Posted on November 12, 2013 in Wellness

How Not to Need Viagra

Erectile dysfunction has been getting a lot of publicity in recent years, and when a brand-new drug, Viagra, hit the market in 1998, it zoomed immediately to the top of the list of best-selling pharmaceuticals, helped by heavy advertising and lots of free samples.

Impotence is one of the most dreaded conditions among men. Sadly, almost none of them are aware that the problem is most often caused by the foods they eat.

The most common cause of ED is lack of blood flow to the penis, which is dependent on enough testosterone (which most men have), a functioning neurological system (again, which most men have), and unhindered circulation. It should come as no surprise that the Standard American Diet, which can block arteries to the heart, brain, and all other parts of the body, can also block arteries to the entire genital region.

Scientists at the New England Research Institute found that 52% of men over 40 have some degree of impotence, with the rate increasing significantly with age.1 It was also found that this statistic could be decreased through changes in lifestyle. Stopping cigarette smoking is an obvious factor, but few realize that a change in diet can also make a difference. The diet that reverses heart disease by cleaning out the arteries will have the same effect on the arteries that supply nutrients and oxygen to the genitalia.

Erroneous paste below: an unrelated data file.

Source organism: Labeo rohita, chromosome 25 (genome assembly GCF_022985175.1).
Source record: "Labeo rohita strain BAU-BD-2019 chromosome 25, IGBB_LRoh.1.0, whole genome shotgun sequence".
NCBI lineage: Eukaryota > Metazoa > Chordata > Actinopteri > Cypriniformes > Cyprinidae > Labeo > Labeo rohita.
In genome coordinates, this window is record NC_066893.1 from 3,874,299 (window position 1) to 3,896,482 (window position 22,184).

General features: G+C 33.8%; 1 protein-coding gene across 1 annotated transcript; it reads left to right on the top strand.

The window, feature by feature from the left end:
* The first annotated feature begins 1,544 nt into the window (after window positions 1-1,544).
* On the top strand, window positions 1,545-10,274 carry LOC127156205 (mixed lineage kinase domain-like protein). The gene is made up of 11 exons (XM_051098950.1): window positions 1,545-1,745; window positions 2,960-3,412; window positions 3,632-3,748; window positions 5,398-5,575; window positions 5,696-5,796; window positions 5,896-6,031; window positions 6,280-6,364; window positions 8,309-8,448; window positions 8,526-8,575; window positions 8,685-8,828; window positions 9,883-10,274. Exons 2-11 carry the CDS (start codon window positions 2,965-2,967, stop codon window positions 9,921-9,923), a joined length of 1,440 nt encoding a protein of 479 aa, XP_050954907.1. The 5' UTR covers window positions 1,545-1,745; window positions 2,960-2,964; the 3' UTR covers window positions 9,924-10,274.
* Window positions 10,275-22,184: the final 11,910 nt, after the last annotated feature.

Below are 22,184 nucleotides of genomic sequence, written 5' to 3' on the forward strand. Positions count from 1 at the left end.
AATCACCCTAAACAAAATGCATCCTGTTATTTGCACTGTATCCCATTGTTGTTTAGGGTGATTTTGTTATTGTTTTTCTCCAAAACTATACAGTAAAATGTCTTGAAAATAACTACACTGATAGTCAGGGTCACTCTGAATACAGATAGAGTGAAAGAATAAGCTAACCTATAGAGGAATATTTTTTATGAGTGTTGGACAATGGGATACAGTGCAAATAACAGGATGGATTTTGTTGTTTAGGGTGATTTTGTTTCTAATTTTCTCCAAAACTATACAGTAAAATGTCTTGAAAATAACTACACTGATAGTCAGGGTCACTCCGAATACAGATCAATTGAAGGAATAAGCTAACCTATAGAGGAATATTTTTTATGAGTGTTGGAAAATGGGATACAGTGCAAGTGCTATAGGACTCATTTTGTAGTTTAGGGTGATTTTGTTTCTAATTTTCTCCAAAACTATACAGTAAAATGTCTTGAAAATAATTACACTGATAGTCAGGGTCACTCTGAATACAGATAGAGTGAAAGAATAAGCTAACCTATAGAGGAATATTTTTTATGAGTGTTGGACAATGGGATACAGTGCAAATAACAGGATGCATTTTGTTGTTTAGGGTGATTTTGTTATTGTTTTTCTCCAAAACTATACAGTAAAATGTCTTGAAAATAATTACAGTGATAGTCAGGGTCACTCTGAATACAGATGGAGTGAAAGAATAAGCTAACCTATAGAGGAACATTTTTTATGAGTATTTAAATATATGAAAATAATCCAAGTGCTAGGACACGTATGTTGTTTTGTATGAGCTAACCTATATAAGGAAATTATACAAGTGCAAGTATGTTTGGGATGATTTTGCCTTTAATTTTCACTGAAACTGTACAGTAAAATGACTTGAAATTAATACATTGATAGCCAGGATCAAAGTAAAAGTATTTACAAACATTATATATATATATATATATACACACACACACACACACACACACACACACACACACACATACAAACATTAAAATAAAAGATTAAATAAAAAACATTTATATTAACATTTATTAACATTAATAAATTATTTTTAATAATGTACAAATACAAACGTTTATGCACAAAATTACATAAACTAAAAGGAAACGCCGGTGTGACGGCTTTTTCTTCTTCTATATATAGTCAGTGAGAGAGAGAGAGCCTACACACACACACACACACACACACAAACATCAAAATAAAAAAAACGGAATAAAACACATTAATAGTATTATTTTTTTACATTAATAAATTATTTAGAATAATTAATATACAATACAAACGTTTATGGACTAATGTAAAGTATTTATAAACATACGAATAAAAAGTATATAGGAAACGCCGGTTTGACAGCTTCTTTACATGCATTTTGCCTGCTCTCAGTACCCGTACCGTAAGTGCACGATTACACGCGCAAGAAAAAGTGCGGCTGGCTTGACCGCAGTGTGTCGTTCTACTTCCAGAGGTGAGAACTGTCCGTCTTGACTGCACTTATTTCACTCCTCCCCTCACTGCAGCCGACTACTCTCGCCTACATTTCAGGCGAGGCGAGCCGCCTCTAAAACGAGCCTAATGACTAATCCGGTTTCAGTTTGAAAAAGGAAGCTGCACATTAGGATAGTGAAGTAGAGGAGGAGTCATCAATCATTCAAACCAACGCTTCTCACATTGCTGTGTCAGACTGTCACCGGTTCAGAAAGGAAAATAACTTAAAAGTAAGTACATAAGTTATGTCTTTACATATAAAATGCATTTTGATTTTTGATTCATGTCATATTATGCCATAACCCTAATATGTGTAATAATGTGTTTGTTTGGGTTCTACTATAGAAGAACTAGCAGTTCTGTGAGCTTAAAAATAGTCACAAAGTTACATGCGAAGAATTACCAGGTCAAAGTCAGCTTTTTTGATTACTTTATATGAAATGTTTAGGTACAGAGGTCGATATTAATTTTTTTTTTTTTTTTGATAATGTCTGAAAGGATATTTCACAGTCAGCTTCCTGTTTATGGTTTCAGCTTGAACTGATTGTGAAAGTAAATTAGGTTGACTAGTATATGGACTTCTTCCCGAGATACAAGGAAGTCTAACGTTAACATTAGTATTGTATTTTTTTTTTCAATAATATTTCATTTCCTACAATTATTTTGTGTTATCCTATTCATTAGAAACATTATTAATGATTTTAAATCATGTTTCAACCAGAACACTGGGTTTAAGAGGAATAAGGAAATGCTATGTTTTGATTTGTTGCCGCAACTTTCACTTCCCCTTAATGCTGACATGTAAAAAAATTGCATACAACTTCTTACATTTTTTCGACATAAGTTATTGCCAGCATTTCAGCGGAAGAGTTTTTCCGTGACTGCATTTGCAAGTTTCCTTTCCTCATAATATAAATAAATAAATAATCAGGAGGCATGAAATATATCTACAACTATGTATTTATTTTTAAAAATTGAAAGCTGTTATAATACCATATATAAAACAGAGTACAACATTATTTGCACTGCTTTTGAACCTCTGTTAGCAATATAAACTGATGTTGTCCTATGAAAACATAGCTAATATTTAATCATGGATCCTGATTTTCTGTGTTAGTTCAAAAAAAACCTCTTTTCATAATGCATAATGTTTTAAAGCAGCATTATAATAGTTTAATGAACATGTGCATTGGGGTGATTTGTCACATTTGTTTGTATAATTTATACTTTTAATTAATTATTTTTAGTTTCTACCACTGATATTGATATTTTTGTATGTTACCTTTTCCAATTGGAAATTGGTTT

In addition, the role of exercise seems to be much more important than previously realized. The 2006 Health Professionals Follow-up Study (HPFS) surveyed more than 51,000 male medical professionals, ages 53 to 90, asking them to rate their ability to perform sexually. They were also asked about important lifestyle habits such as smoking, alcohol, and exercise. Exercise turned out to be the most significant factor in sexual performance, as those who exercised the most were one third less likely to suffer from ED.2

It is obvious that exercise increases circulation to ALL parts of the body, but even that can’t push blood through clogged arteries. Which leads us right back to diet as the best way to open those clogged arteries needed to produce erections. And the perfect diet to do so is a low-fat vegan diet! (By the way, ladies, take note … as the same applies to women!)

1 St-Onge, M.P., Heymsfield, S.B. “Overweight and obesity status are linked to lower life expectancy.” Nutrition Review 61(9): 313-316, Review (September 2003). Khoadhiar, L., McCowen, K.D., Blackburn, G.L. “Obesity and its comorbid conditions.” Clinical Cornerstone 2(3): 17-31, Review (1999).

2 Harris, William MD.  The Scientific Basis of Vegetarianism (Honolulu: Hawaii Health Publishers, 1995), p.60.

Ruth Heidrich, PhD

Ruth is a six-time Ironman Triathlon finisher who has won more than 900 medals in races around the world, including more than 60 marathons. Now in her seventies, Ruth was diagnosed with breast cancer in her forties, which has been in remission since she began a plant-based diet. She is the author of A Race for Life, CHEF, and Senior Fitness, all available through her website, ruthheidrich.com.

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